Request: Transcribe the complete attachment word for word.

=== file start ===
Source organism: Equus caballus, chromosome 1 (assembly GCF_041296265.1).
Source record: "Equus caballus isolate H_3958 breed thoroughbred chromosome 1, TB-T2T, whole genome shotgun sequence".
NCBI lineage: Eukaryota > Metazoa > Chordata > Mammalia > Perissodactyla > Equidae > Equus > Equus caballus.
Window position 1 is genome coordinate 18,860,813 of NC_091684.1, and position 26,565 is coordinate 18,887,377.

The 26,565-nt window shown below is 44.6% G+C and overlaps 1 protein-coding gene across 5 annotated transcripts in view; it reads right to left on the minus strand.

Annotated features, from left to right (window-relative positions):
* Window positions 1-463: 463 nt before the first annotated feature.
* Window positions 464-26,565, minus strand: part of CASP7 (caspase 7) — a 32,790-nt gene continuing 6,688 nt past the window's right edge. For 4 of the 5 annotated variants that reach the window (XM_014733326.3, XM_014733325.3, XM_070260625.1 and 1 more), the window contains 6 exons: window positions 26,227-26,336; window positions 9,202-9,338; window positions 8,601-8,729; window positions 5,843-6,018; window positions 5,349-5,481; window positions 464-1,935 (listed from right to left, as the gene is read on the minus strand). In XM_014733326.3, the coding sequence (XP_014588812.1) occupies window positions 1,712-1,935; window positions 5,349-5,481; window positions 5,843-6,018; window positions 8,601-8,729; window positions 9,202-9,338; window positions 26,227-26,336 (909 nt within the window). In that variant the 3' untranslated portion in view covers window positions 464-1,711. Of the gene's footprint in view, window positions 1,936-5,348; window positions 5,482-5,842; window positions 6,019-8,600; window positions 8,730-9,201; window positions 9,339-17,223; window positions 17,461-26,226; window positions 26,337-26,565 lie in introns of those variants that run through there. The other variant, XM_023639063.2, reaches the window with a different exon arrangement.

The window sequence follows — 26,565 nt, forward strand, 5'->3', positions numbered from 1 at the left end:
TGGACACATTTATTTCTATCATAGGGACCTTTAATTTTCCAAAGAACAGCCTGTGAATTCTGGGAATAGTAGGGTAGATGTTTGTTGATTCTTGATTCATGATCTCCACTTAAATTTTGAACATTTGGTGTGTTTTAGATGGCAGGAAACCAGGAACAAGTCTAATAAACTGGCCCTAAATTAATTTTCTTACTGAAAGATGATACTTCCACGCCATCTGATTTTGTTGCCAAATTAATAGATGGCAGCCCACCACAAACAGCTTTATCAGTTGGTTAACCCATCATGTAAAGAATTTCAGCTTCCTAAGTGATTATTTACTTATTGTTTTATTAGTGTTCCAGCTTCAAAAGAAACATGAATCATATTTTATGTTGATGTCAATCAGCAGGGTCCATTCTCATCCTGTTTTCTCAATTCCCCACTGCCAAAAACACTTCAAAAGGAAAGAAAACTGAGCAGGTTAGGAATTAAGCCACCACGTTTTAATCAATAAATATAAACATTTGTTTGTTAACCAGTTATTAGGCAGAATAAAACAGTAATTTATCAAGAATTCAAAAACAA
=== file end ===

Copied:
Source organism: Equus caballus, chromosome 1 (assembly GCF_041296265.1).
Source record: "Equus caballus isolate H_3958 breed thoroughbred chromosome 1, TB-T2T, whole genome shotgun sequence".
NCBI lineage: Eukaryota > Metazoa > Chordata > Mammalia > Perissodactyla > Equidae > Equus > Equus caballus.
Window position 1 is genome coordinate 18,860,813 of NC_091684.1, and position 26,565 is coordinate 18,887,377.

The 26,565-nt window shown below is 44.6% G+C and overlaps 1 protein-coding gene across 5 annotated transcripts in view; it reads right to left on the minus strand.

Annotated features, from left to right (window-relative positions):
* Window positions 1-463: 463 nt before the first annotated feature.
* Window positions 464-26,565, minus strand: part of CASP7 (caspase 7) — a 32,790-nt gene continuing 6,688 nt past the window's right edge. For 4 of the 5 annotated variants that reach the window (XM_014733326.3, XM_014733325.3, XM_070260625.1 and 1 more), the window contains 6 exons: window positions 26,227-26,336; window positions 9,202-9,338; window positions 8,601-8,729; window positions 5,843-6,018; window positions 5,349-5,481; window positions 464-1,935 (listed from right to left, as the gene is read on the minus strand). In XM_014733326.3, the coding sequence (XP_014588812.1) occupies window positions 1,712-1,935; window positions 5,349-5,481; window positions 5,843-6,018; window positions 8,601-8,729; window positions 9,202-9,338; window positions 26,227-26,336 (909 nt within the window). In that variant the 3' untranslated portion in view covers window positions 464-1,711. Of the gene's footprint in view, window positions 1,936-5,348; window positions 5,482-5,842; window positions 6,019-8,600; window positions 8,730-9,201; window positions 9,339-17,223; window positions 17,461-26,226; window positions 26,337-26,565 lie in introns of those variants that run through there. The other variant, XM_023639063.2, reaches the window with a different exon arrangement.

The window sequence follows — 26,565 nt, forward strand, 5'->3', positions numbered from 1 at the left end:
TGGACACATTTATTTCTATCATAGGGACCTTTAATTTTCCAAAGAACAGCCTGTGAATTCTGGGAATAGTAGGGTAGATGTTTGTTGATTCTTGATTCATGATCTCCACTTAAATTTTGAACATTTGGTGTGTTTTAGATGGCAGGAAACCAGGAACAAGTCTAATAAACTGGCCCTAAATTAATTTTCTTACTGAAAGATGATACTTCCACGCCATCTGATTTTGTTGCCAAATTAATAGATGGCAGCCCACCACAAACAGCTTTATCAGTTGGTTAACCCATCATGTAAAGAATTTCAGCTTCCTAAGTGATTATTTACTTATTGTTTTATTAGTGTTCCAGCTTCAAAAGAAACATGAATCATATTTTATGTTGATGTCAATCAGCAGGGTCCATTCTCATCCTGTTTTCTCAATTCCCCACTGCCAAAAACACTTCAAAAGGAAAGAAAACTGAGCAGGTTAGGAATTAAGCCACCACGTTTTAATCAATAAATATAAACATTTGTTTGTTAACCAGTTATTAGGCAGAATAAAACAGTAATTTATCAAGAATTCAAAAACAA